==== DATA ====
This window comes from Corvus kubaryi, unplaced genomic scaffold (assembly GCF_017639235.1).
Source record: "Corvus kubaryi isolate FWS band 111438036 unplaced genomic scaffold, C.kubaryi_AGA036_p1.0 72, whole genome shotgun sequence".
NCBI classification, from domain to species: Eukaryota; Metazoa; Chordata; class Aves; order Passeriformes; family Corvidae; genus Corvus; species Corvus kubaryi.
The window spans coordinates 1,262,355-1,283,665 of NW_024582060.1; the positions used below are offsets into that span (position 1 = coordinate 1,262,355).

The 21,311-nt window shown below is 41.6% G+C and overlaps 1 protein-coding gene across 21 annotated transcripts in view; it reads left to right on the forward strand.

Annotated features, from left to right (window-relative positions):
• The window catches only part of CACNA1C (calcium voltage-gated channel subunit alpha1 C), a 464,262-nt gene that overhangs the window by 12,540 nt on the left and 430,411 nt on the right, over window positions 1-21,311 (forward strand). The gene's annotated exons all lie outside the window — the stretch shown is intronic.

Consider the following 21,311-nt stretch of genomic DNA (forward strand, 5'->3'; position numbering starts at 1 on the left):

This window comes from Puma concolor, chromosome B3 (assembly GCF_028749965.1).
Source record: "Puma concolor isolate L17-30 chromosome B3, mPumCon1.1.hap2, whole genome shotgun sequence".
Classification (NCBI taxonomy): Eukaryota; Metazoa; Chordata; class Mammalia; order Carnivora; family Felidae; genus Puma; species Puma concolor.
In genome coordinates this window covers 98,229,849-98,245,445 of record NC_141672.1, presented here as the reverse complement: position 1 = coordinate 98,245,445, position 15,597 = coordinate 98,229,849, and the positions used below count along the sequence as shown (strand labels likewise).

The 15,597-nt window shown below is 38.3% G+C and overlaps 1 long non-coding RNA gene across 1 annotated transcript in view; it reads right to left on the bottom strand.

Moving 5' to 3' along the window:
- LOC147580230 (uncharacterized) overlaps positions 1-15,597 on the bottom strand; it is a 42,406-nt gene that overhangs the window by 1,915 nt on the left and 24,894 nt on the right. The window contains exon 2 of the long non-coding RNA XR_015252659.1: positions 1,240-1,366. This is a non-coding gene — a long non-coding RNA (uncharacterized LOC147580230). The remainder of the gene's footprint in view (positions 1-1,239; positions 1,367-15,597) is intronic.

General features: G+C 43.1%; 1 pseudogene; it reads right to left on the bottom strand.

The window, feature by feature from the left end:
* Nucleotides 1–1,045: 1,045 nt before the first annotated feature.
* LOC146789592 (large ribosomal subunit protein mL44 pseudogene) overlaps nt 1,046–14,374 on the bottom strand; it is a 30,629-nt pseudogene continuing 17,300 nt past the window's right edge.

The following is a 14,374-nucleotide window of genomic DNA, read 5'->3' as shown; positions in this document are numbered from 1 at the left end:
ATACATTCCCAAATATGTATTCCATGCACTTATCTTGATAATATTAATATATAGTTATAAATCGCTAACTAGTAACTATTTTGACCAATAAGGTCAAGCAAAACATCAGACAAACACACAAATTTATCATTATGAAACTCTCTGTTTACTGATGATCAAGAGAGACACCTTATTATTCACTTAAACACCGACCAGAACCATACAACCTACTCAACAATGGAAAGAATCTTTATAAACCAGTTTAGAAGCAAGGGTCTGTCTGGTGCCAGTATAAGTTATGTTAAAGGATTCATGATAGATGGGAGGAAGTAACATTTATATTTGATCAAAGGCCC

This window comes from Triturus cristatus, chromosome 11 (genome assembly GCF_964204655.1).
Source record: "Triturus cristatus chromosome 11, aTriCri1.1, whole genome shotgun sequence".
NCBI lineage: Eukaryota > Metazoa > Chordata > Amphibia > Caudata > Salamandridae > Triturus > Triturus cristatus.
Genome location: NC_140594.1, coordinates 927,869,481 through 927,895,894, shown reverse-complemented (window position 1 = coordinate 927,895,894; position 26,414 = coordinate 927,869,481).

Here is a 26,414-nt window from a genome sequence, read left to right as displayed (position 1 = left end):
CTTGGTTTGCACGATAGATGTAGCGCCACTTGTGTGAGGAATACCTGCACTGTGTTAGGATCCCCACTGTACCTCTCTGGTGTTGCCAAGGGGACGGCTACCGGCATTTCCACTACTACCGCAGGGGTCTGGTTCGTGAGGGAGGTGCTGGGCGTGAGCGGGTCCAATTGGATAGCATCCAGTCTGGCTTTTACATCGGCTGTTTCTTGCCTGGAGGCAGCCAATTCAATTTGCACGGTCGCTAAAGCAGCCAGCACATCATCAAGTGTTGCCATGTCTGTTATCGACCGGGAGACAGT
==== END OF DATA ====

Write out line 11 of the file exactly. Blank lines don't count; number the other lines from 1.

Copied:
Classification (NCBI taxonomy): Eukaryota; Metazoa; Chordata; class Mammalia; order Carnivora; family Felidae; genus Puma; species Puma concolor.